Events Leading to the Establishment of the National Endowment for Democracy

NSIAD-84-121: Published: Jul 6, 1984. Publicly Released: Jul 6, 1984.

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In response to a congressional request, GAO: (1) reviewed the events leading to the establishment of the National Endowment for Democracy; (2) determined whether grant funds for the feasibility study were spent for the intended purposes; (3) evaluated the research which served as the basis for a recommendation that the Endowment be established; (4) attempted to clarify the types of activities which the Endowment will sponsor; and (5) determined the status of the Endowment's operations and those of four private sector institutes which will implement activities for the Endowment.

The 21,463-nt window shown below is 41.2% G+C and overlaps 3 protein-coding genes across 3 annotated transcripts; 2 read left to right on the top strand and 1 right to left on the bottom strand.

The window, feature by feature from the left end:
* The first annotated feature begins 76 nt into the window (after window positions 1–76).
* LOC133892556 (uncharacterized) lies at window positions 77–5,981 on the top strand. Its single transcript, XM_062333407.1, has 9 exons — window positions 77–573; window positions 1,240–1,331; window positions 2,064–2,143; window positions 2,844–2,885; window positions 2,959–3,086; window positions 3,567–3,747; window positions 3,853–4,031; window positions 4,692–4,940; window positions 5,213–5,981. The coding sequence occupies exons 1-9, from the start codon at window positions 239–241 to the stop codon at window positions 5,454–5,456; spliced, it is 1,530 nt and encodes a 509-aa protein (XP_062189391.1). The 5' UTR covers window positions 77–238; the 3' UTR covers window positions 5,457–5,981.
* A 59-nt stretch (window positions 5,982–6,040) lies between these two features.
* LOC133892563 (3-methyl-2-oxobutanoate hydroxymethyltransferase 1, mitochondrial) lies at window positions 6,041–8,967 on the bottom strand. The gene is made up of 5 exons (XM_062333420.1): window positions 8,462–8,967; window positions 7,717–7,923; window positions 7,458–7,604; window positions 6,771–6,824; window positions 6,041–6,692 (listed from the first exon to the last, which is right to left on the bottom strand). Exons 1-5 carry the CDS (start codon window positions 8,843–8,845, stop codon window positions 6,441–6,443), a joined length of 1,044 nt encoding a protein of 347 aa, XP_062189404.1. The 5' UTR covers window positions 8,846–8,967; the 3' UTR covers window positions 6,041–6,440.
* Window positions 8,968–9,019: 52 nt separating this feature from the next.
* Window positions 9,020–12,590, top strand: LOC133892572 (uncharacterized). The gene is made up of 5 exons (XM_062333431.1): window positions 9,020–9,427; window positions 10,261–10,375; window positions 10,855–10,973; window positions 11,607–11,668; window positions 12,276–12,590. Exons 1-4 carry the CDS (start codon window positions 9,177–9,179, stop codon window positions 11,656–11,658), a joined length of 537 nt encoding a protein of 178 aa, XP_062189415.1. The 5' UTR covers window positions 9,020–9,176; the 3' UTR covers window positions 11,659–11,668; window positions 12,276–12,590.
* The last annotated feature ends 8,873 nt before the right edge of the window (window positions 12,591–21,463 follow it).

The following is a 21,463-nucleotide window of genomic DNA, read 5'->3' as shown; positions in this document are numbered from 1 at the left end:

In 1982, President Reagan expressed his support for a study to determine how the United States could more effectively contribute to the development of democratic values and institutions abroad. A feasibility study resulted which was financed through grants that were administered by the Agency for International Development. Based on preliminary findings, Congress appropriated $18 million for the establishment of the Endowment. GAO reviewed the research conducted under the feasibility study and found that the grant funds were spent as specified in the grants' financial plans, and the research conducted was germane to grant purposes and useful to future operations of the Endowment; however, private financing anticipated for the study did not materialize, the research staff could have had a broader composition, the decision to recommend the Endowment was reached before most of the research was completed, some specified tasks were not completed, substantive issues were not addressed, and much of the staff attention was devoted to legislative activity. GAO found that $11 million of the appropriated funds will be spent on the activities of a labor union organization, $4.7 on the activities of three new nonprofit organizations, and $2.3 million for administrative expenses. However, GAO found that uncertainties over the Endowment's relationship to federal agencies, private sector programs, and political parties remain to be resolved. Finally, GAO found that interested parties have expressed varying opinions on whether the endowment can effectively promote democracy abroad.